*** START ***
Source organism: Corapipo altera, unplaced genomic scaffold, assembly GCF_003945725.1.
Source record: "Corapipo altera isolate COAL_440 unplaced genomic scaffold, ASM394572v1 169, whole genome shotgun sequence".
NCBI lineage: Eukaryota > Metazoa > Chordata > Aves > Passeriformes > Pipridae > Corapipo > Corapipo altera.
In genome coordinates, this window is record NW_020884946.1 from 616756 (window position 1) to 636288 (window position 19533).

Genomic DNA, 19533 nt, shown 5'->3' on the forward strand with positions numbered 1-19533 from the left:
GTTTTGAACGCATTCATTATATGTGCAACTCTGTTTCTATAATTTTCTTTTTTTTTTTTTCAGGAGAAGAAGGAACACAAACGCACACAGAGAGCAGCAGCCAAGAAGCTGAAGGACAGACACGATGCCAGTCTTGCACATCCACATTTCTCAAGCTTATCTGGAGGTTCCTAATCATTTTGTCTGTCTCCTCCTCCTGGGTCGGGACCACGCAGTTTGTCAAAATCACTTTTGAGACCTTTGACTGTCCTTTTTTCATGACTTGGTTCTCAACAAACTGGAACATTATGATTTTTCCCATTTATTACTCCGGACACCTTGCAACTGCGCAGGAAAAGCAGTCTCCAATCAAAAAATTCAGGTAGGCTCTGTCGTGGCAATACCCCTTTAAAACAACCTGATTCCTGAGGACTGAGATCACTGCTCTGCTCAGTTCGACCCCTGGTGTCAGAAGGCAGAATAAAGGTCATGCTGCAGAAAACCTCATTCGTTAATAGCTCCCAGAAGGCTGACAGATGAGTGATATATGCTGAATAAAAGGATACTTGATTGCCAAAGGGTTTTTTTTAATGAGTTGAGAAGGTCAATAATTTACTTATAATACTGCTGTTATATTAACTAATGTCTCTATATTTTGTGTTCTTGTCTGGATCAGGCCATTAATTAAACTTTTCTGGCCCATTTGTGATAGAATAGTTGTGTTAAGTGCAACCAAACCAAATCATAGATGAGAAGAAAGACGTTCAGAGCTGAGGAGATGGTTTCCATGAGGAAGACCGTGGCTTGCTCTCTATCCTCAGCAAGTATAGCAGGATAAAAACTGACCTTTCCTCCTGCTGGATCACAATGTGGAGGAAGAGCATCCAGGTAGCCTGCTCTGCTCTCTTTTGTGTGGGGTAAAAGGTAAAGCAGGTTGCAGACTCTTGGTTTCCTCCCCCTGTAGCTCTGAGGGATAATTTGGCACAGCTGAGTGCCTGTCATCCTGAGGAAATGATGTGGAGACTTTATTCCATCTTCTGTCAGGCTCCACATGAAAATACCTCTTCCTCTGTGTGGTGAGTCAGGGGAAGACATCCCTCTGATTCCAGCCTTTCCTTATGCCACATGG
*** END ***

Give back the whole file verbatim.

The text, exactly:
Source organism: Corapipo altera, unplaced genomic scaffold, assembly GCF_003945725.1.
Source record: "Corapipo altera isolate COAL_440 unplaced genomic scaffold, ASM394572v1 169, whole genome shotgun sequence".
NCBI lineage: Eukaryota > Metazoa > Chordata > Aves > Passeriformes > Pipridae > Corapipo > Corapipo altera.
In genome coordinates, this window is record NW_020884946.1 from 616756 (window position 1) to 636288 (window position 19533).

Genomic DNA, 19533 nt, shown 5'->3' on the forward strand with positions numbered 1-19533 from the left:
GTTTTGAACGCATTCATTATATGTGCAACTCTGTTTCTATAATTTTCTTTTTTTTTTTTTCAGGAGAAGAAGGAACACAAACGCACACAGAGAGCAGCAGCCAAGAAGCTGAAGGACAGACACGATGCCAGTCTTGCACATCCACATTTCTCAAGCTTATCTGGAGGTTCCTAATCATTTTGTCTGTCTCCTCCTCCTGGGTCGGGACCACGCAGTTTGTCAAAATCACTTTTGAGACCTTTGACTGTCCTTTTTTCATGACTTGGTTCTCAACAAACTGGAACATTATGATTTTTCCCATTTATTACTCCGGACACCTTGCAACTGCGCAGGAAAAGCAGTCTCCAATCAAAAAATTCAGGTAGGCTCTGTCGTGGCAATACCCCTTTAAAACAACCTGATTCCTGAGGACTGAGATCACTGCTCTGCTCAGTTCGACCCCTGGTGTCAGAAGGCAGAATAAAGGTCATGCTGCAGAAAACCTCATTCGTTAATAGCTCCCAGAAGGCTGACAGATGAGTGATATATGCTGAATAAAAGGATACTTGATTGCCAAAGGGTTTTTTTTAATGAGTTGAGAAGGTCAATAATTTACTTATAATACTGCTGTTATATTAACTAATGTCTCTATATTTTGTGTTCTTGTCTGGATCAGGCCATTAATTAAACTTTTCTGGCCCATTTGTGATAGAATAGTTGTGTTAAGTGCAACCAAACCAAATCATAGATGAGAAGAAAGACGTTCAGAGCTGAGGAGATGGTTTCCATGAGGAAGACCGTGGCTTGCTCTCTATCCTCAGCAAGTATAGCAGGATAAAAACTGACCTTTCCTCCTGCTGGATCACAATGTGGAGGAAGAGCATCCAGGTAGCCTGCTCTGCTCTCTTTTGTGTGGGGTAAAAGGTAAAGCAGGTTGCAGACTCTTGGTTTCCTCCCCCTGTAGCTCTGAGGGATAATTTGGCACAGCTGAGTGCCTGTCATCCTGAGGAAATGATGTGGAGACTTTATTCCATCTTCTGTCAGGCTCCACATGAAAATACCTCTTCCTCTGTGTGGTGAGTCAGGGGAAGACATCCCTCTGATTCCAGCCTTTCCTTATGCCACATGG